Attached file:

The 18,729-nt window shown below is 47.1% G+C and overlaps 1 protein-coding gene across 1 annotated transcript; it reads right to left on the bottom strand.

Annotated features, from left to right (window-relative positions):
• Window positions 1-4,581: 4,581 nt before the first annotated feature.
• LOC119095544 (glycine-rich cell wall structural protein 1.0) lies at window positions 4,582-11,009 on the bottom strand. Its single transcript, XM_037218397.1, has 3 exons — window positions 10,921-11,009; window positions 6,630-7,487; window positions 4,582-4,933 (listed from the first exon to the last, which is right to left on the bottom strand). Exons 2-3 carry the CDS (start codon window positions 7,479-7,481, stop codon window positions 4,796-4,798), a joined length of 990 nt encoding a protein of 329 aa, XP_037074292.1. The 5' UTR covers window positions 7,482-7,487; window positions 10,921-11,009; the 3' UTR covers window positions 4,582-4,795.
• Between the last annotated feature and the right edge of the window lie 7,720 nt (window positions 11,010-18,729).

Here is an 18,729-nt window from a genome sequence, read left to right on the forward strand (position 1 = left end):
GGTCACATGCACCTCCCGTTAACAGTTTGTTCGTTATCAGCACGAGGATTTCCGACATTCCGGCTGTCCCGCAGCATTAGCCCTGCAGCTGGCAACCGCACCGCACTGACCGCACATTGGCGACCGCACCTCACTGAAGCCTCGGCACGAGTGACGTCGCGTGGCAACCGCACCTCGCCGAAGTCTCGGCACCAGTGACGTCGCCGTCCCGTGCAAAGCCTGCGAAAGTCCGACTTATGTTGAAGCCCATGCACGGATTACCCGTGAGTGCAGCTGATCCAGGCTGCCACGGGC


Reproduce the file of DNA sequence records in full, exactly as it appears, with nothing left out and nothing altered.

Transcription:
The 18,729-nt window shown below is 47.1% G+C and overlaps 1 protein-coding gene across 1 annotated transcript; it reads right to left on the bottom strand.

Annotated features, from left to right (window-relative positions):
• Window positions 1-4,581: 4,581 nt before the first annotated feature.
• LOC119095544 (glycine-rich cell wall structural protein 1.0) lies at window positions 4,582-11,009 on the bottom strand. Its single transcript, XM_037218397.1, has 3 exons — window positions 10,921-11,009; window positions 6,630-7,487; window positions 4,582-4,933 (listed from the first exon to the last, which is right to left on the bottom strand). Exons 2-3 carry the CDS (start codon window positions 7,479-7,481, stop codon window positions 4,796-4,798), a joined length of 990 nt encoding a protein of 329 aa, XP_037074292.1. The 5' UTR covers window positions 7,482-7,487; window positions 10,921-11,009; the 3' UTR covers window positions 4,582-4,795.
• Between the last annotated feature and the right edge of the window lie 7,720 nt (window positions 11,010-18,729).

Here is an 18,729-nt window from a genome sequence, read left to right on the forward strand (position 1 = left end):
GGTCACATGCACCTCCCGTTAACAGTTTGTTCGTTATCAGCACGAGGATTTCCGACATTCCGGCTGTCCCGCAGCATTAGCCCTGCAGCTGGCAACCGCACCGCACTGACCGCACATTGGCGACCGCACCTCACTGAAGCCTCGGCACGAGTGACGTCGCGTGGCAACCGCACCTCGCCGAAGTCTCGGCACCAGTGACGTCGCCGTCCCGTGCAAAGCCTGCGAAAGTCCGACTTATGTTGAAGCCCATGCACGGATTACCCGTGAGTGCAGCTGATCCAGGCTGCCACGGGC